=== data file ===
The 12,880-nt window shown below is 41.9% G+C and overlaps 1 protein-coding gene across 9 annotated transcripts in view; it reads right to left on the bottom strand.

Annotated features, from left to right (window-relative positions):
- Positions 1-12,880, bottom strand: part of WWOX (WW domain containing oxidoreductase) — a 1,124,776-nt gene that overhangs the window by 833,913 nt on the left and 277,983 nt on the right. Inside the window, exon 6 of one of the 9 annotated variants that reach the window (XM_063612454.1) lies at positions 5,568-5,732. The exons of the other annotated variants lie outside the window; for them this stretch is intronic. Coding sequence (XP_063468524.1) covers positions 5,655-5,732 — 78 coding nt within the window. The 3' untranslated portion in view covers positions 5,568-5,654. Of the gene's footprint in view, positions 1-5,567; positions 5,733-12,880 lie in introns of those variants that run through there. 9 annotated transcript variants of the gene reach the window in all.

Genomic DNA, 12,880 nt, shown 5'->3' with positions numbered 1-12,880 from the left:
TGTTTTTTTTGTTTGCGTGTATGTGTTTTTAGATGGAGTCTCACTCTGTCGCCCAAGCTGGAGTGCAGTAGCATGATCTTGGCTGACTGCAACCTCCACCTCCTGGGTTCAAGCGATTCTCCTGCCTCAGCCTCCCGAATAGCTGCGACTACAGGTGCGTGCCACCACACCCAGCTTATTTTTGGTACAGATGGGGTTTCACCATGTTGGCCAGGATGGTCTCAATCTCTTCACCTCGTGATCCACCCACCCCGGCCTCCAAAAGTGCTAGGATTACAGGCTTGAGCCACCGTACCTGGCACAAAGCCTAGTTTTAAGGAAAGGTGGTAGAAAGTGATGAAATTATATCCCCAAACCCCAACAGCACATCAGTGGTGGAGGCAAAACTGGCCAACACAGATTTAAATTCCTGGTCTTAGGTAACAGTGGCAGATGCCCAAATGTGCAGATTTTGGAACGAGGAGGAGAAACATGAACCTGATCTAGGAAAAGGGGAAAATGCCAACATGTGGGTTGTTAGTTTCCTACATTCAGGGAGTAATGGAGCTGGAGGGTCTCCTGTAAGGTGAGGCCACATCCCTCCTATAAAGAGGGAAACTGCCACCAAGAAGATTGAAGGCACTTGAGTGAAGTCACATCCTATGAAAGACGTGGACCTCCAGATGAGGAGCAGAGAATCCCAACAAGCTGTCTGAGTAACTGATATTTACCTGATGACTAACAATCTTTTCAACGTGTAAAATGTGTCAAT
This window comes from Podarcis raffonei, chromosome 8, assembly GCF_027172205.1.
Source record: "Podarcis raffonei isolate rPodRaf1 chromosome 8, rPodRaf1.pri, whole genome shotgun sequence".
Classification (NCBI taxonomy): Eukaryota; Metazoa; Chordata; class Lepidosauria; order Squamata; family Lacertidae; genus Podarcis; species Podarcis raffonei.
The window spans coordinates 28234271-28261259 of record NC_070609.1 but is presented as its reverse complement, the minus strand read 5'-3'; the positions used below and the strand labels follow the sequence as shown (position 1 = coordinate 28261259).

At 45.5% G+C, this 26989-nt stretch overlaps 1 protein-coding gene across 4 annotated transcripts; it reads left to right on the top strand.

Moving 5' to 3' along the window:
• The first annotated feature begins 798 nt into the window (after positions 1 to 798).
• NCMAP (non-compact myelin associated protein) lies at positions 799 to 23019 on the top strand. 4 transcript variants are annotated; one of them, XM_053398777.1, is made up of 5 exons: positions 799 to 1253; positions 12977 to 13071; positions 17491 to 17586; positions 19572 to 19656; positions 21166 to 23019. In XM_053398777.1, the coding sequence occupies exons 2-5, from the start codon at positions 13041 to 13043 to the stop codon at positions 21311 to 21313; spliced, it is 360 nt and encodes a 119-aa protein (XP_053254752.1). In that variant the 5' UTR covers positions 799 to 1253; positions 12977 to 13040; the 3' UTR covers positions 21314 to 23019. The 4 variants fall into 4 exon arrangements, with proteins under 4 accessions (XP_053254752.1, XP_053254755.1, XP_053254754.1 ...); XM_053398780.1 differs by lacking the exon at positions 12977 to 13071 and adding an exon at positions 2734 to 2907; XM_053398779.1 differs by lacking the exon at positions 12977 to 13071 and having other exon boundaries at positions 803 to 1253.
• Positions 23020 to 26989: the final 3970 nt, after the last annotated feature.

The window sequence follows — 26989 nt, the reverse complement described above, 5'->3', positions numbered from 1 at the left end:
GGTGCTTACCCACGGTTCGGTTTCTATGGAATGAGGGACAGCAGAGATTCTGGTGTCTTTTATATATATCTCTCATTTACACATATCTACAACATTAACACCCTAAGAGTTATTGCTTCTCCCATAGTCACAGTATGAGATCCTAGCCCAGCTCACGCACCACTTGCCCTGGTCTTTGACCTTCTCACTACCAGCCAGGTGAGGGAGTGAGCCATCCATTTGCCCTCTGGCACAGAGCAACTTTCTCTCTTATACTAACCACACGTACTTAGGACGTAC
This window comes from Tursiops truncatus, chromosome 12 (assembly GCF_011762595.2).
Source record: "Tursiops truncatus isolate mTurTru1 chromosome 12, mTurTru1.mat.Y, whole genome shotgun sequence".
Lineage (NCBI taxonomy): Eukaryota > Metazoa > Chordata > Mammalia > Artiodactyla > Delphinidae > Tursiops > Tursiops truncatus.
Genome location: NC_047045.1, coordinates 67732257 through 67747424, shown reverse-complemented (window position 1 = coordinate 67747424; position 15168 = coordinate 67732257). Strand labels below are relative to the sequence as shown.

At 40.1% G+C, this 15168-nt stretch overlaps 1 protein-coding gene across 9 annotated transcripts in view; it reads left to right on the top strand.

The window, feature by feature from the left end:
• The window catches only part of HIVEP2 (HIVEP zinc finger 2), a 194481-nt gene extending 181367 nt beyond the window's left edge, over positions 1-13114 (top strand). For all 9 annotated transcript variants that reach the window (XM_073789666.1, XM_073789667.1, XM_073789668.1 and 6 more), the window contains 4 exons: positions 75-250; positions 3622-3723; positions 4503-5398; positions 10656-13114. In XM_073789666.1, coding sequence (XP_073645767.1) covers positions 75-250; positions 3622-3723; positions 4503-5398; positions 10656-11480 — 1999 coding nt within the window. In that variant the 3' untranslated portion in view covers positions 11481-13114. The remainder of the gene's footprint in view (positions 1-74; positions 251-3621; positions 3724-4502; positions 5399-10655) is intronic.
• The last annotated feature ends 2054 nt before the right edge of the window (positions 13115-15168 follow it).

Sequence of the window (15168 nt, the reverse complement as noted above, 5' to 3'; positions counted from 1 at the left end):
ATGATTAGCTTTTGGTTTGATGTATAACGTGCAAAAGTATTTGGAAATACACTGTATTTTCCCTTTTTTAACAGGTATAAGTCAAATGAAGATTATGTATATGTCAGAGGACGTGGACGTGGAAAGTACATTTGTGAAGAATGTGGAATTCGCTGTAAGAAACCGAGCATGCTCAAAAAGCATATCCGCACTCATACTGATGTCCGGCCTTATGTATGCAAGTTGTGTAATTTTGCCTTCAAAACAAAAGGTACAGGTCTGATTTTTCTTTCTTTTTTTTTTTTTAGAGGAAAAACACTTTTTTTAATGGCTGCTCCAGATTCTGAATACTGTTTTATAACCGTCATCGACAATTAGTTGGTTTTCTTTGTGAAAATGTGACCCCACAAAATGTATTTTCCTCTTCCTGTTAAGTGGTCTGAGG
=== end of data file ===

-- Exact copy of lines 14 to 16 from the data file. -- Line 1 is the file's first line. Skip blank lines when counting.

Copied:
• Positions 23020 to 26989: the final 3970 nt, after the last annotated feature.

The window sequence follows — 26989 nt, the reverse complement described above, 5'->3', positions numbered from 1 at the left end:
GGTGCTTACCCACGGTTCGGTTTCTATGGAATGAGGGACAGCAGAGATTCTGGTGTCTTTTATATATATCTCTCATTTACACATATCTACAACATTAACACCCTAAGAGTTATTGCTTCTCCCATAGTCACAGTATGAGATCCTAGCCCAGCTCACGCACCACTTGCCCTGGTCTTTGACCTTCTCACTACCAGCCAGGTGAGGGAGTGAGCCATCCATTTGCCCTCTGGCACAGAGCAACTTTCTCTCTTATACTAACCACACGTACTTAGGACGTAC